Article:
Lannon Twomey: Speech-Language Pathologist

Treatment Areas: Speech - Voice Disorders

Lannon Twomey: Speech Pathology With A Difference

Voice refers to the combined systems of respiration, phonation and resonance involved in producing and shaping sound from the voice. With enough breath from respiration and tension and coordination of the muscles in the larynx (voice box), the vocal folds vibrate and thus produce a sound. This sound is then directed upward into the pharynx (throat), nasal cavity and mouth to resonate. It is later shaped by movement of the articulators in the mouth.

A voice disorder relates to a problem with coordination of the processes of respiration, phonation or resonance. A voice disorder also is frequently related to habitual voice abuse further exacerbated by the presence of vocal nodules or polyps on the cords themselves. Please refer to Habits for a Healthy Voice for more information.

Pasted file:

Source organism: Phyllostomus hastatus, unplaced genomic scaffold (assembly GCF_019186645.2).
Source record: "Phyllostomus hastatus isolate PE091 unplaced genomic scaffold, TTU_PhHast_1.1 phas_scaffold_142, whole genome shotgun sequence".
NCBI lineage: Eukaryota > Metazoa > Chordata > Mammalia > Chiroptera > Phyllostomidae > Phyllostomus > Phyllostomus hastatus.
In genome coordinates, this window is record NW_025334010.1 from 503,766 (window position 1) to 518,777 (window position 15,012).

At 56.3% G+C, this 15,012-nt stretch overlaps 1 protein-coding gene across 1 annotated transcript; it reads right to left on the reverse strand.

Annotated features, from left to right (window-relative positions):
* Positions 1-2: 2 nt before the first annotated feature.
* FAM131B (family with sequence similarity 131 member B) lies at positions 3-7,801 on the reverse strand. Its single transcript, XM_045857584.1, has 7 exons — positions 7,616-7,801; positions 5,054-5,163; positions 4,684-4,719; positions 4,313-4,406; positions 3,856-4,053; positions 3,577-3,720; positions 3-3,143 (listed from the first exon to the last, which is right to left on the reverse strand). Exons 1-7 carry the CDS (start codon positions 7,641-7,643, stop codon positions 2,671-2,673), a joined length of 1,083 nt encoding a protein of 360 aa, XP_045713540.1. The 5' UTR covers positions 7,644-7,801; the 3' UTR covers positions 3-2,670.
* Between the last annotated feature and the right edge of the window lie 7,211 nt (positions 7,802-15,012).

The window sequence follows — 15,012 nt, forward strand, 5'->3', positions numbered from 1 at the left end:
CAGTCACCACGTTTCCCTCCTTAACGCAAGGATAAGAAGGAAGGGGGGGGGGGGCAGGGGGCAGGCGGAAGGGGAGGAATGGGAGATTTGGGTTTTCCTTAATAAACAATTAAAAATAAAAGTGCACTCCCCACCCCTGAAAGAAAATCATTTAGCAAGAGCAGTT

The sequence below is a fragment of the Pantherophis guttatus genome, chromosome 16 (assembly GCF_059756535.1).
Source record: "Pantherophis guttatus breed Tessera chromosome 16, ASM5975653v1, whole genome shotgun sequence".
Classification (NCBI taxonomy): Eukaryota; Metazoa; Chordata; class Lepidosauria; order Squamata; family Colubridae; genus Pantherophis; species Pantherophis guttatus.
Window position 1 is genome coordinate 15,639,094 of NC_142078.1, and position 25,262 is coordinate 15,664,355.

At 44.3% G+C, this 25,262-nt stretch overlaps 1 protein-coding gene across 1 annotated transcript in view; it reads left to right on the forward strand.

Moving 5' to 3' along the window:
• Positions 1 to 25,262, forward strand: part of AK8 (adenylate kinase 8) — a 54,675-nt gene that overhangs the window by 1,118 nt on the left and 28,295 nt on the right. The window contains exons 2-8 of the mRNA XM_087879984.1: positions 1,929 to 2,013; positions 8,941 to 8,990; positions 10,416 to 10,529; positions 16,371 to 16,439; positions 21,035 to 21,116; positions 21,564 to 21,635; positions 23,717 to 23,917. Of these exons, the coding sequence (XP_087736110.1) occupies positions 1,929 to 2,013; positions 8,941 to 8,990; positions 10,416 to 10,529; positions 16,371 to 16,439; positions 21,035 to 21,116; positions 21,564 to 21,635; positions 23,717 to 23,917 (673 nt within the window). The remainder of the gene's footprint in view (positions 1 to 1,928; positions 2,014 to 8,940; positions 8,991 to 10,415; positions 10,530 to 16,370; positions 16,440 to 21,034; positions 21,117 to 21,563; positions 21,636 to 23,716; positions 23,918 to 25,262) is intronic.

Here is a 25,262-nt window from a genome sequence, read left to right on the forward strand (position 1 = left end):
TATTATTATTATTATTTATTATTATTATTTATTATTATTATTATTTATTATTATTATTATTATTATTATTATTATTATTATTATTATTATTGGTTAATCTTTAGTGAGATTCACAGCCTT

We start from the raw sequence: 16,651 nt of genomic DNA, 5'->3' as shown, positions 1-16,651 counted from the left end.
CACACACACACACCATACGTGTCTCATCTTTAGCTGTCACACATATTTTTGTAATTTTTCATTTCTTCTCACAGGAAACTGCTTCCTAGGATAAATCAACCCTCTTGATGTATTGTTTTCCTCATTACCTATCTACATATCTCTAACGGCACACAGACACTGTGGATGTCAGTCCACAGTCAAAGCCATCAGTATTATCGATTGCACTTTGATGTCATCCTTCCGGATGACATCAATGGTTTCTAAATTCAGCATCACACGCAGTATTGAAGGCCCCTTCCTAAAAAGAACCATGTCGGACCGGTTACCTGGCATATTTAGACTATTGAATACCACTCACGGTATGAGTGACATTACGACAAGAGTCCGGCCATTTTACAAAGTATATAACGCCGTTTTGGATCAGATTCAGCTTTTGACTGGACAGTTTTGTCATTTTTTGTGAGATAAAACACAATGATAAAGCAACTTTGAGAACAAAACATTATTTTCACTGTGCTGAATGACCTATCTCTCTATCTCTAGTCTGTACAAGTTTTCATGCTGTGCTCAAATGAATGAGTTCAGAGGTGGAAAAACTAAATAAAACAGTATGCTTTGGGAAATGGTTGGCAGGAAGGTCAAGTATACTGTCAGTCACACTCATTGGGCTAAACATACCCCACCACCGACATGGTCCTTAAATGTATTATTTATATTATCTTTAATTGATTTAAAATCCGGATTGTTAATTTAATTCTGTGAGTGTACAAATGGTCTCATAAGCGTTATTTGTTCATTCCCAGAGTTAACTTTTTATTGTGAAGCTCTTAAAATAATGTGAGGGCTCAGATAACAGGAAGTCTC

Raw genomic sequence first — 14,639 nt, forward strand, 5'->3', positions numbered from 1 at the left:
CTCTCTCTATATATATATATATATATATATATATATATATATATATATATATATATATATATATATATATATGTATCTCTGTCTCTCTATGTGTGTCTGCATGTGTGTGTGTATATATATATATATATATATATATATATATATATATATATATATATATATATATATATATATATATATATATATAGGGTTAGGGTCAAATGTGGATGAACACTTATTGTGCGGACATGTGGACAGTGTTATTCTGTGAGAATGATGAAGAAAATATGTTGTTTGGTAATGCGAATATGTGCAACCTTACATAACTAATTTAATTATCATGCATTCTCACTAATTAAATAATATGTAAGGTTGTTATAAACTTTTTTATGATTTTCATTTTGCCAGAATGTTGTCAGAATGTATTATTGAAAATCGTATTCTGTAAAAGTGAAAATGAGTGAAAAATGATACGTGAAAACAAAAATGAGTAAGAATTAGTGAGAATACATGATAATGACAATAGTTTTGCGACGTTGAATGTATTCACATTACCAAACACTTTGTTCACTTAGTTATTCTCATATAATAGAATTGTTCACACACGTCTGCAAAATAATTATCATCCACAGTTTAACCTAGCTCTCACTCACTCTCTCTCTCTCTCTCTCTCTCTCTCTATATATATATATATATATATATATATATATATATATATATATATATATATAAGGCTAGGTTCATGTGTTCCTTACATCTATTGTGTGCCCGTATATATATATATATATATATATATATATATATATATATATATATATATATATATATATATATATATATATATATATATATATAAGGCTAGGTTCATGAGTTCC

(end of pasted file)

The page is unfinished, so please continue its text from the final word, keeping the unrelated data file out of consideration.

A child with a voice disorder may:

  • have reoccurring or persistent laryngitis that lasts for longer than 2 weeks.
  • have symptoms consistent with a cold, even when illness is not present.
  • use a higher or lower pitch and/or louder or softer voice in comparison to others of the same age/gender.
  • frequently use vocally abusive habits including constant or excessive talking, throat clearing, coughing, making loud animal or car noises, or yelling/screaming.
  • demonstrate excessive tension in the neck and upper chest.
  • have vocal nodules, polyps, edema, cysts or a granuloma as identified by an Otolaryngologist (ENT).